The biggest risk to growth is failure to pursue digital transformation and therefore being left behind. Digital technology gives companies access to new techniques and capabilities that create a competitive advantage.


Ajei Gopal
President and CEO
Ansys

When it comes to their growth strategy, CEOs are heavily focused on inorganic methods, particularly M&A. Nearly half of U.S. CEOs indicated they have a high M&A appetite, and 86% are likely to be making acquisitions over the next three years.

“We’re seeing strong deal activity across all industries, as many companies seek to use M&A as a means for growth and to bring new and increased value to their organizations as they position for a post-pandemic economy,” says Tandra Jackson, Vice Chair of Growth and Strategy, KPMG U.S. “With some $1.5 trillion of dry powder in private equity waiting to be invested, historically low interest rates and the SPAC phenomenon, turning to the deal market is a sensible and strategic growth play for many companies.”

Carl Carande, Vice Chair-Advisory, KPMG U.S. and Global Head of Advisory, notes the importance of mergers and acquisitions to create the optimal portfolio of growth-generating businesses: “If you reverse-engineer how activist investors have generated above-market returns and companies with complex portfolios, it’s been through a combination of portfolio actions such as divestitures, operational actions and investing in the core. And I think that approach is well suited to the current environment, which is reflected in the strong M&A activity we are seeing in the market.”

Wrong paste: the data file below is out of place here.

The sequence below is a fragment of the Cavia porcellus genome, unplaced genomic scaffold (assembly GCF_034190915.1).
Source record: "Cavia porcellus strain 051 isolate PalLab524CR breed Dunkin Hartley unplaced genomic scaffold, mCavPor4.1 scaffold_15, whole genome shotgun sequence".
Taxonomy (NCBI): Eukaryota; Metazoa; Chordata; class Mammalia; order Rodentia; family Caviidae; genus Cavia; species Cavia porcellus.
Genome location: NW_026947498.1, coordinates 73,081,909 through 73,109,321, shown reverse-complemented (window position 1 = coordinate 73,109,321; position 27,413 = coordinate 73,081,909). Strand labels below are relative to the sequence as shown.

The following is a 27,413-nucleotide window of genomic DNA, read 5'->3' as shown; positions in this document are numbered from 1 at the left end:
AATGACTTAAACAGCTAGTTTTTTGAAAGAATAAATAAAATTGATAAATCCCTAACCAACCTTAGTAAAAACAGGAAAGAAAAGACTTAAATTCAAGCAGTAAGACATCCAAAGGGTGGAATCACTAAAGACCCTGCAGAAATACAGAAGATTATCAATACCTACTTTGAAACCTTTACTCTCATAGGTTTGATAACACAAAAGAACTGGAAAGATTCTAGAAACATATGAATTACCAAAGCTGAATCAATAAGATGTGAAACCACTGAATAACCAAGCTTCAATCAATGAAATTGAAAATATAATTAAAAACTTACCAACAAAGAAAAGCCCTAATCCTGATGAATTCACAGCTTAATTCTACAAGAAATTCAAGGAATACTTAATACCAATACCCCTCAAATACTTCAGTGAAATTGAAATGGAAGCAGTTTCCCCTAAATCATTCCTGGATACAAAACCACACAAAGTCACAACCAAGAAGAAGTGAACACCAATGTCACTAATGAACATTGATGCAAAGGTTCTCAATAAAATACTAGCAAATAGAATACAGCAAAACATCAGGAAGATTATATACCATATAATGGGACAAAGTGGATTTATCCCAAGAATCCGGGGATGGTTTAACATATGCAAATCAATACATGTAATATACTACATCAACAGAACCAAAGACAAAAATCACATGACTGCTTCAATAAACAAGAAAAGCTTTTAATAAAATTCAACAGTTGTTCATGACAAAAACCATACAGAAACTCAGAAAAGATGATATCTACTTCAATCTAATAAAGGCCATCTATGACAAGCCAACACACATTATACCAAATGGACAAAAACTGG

M and A appetite

Carande adds that pursuing inorganic growth, such as M&A or strategic alliances, is no longer about financial engineering or scale. Instead, companies are leveraging inorganic strategies to drive network and revenue synergies. When considering offerings, companies analyze how complementary their customer bases are, how they can push more share of wallet or how they can drive more use of their platforms. He singles out two sectors: technology, media and telecom (TMT), where the deal volume is up due to consolidation in search of content, and the financial sector, where established firms are buying fintechs to boost their digital capabilities. Other sectors where M&A appetite is above average include insurance and auto.

U.S. CEOs are confident in the growth prospects of the domestic economy (83%) and their company (86%) but less confident in the global economy (64%). “Likely the largest factor at play in limiting growth is the unknown around the duration of the pandemic, the longer-term effects of the current delta variant and its impact on major economic factors like supply chain shortages, consumer spending, inflation and unemployment,” says Jackson. “While the economy is demonstrating strength, these factors make it unclear how long the economy can endure at its current pace, and CEOs are highly attuned as they weigh every scenario that could impact key decisions about long-term growth.”

Constance Hunter, Chief Economist, KPMG U.S., agrees that economic growth will continue to be heavily influenced by the short- and longer-term effects of COVID-19. These include the inadequate response to the pandemic in emerging markets, which are not able to match the vaccination rates or fiscal programs of developed countries. This in turn limits the potential of companies that were counting on these emerging markets for continued growth. The current labor shortages and the longer-term effects of lower immigration and diminished population increases also constrain growth potential.